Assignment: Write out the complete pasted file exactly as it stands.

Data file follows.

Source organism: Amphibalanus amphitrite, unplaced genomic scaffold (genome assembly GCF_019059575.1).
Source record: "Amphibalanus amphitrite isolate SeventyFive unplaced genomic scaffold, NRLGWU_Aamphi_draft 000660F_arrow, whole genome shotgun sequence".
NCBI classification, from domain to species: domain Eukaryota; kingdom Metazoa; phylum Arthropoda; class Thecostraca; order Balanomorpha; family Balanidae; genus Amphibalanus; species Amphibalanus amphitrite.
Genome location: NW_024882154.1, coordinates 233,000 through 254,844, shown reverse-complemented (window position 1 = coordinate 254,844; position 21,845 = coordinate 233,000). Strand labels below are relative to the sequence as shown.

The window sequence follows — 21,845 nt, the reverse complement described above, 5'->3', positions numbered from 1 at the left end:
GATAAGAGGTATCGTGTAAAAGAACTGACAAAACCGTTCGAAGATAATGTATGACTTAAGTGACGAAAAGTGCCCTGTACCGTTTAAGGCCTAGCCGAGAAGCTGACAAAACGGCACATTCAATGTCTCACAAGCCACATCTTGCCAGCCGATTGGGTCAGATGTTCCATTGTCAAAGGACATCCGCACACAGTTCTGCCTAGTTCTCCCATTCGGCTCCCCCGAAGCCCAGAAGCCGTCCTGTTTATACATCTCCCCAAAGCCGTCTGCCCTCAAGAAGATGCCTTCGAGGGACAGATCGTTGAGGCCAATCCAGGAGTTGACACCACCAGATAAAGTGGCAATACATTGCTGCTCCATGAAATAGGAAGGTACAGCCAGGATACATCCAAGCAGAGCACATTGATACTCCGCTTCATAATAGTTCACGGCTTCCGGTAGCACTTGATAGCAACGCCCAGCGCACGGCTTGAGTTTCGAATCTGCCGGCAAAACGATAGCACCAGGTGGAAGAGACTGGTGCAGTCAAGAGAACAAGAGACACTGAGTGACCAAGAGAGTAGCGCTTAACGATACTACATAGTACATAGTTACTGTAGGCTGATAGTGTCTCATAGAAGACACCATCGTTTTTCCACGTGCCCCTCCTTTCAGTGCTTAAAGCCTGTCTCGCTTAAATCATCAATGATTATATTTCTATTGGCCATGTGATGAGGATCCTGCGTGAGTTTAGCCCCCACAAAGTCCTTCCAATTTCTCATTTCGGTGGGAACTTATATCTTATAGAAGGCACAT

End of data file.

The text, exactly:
Source organism: Amphibalanus amphitrite, unplaced genomic scaffold (genome assembly GCF_019059575.1).
Source record: "Amphibalanus amphitrite isolate SeventyFive unplaced genomic scaffold, NRLGWU_Aamphi_draft 000660F_arrow, whole genome shotgun sequence".
NCBI classification, from domain to species: domain Eukaryota; kingdom Metazoa; phylum Arthropoda; class Thecostraca; order Balanomorpha; family Balanidae; genus Amphibalanus; species Amphibalanus amphitrite.
Genome location: NW_024882154.1, coordinates 233,000 through 254,844, shown reverse-complemented (window position 1 = coordinate 254,844; position 21,845 = coordinate 233,000). Strand labels below are relative to the sequence as shown.

The window sequence follows — 21,845 nt, the reverse complement described above, 5'->3', positions numbered from 1 at the left end:
GATAAGAGGTATCGTGTAAAAGAACTGACAAAACCGTTCGAAGATAATGTATGACTTAAGTGACGAAAAGTGCCCTGTACCGTTTAAGGCCTAGCCGAGAAGCTGACAAAACGGCACATTCAATGTCTCACAAGCCACATCTTGCCAGCCGATTGGGTCAGATGTTCCATTGTCAAAGGACATCCGCACACAGTTCTGCCTAGTTCTCCCATTCGGCTCCCCCGAAGCCCAGAAGCCGTCCTGTTTATACATCTCCCCAAAGCCGTCTGCCCTCAAGAAGATGCCTTCGAGGGACAGATCGTTGAGGCCAATCCAGGAGTTGACACCACCAGATAAAGTGGCAATACATTGCTGCTCCATGAAATAGGAAGGTACAGCCAGGATACATCCAAGCAGAGCACATTGATACTCCGCTTCATAATAGTTCACGGCTTCCGGTAGCACTTGATAGCAACGCCCAGCGCACGGCTTGAGTTTCGAATCTGCCGGCAAAACGATAGCACCAGGTGGAAGAGACTGGTGCAGTCAAGAGAACAAGAGACACTGAGTGACCAAGAGAGTAGCGCTTAACGATACTACATAGTACATAGTTACTGTAGGCTGATAGTGTCTCATAGAAGACACCATCGTTTTTCCACGTGCCCCTCCTTTCAGTGCTTAAAGCCTGTCTCGCTTAAATCATCAATGATTATATTTCTATTGGCCATGTGATGAGGATCCTGCGTGAGTTTAGCCCCCACAAAGTCCTTCCAATTTCTCATTTCGGTGGGAACTTATATCTTATAGAAGGCACAT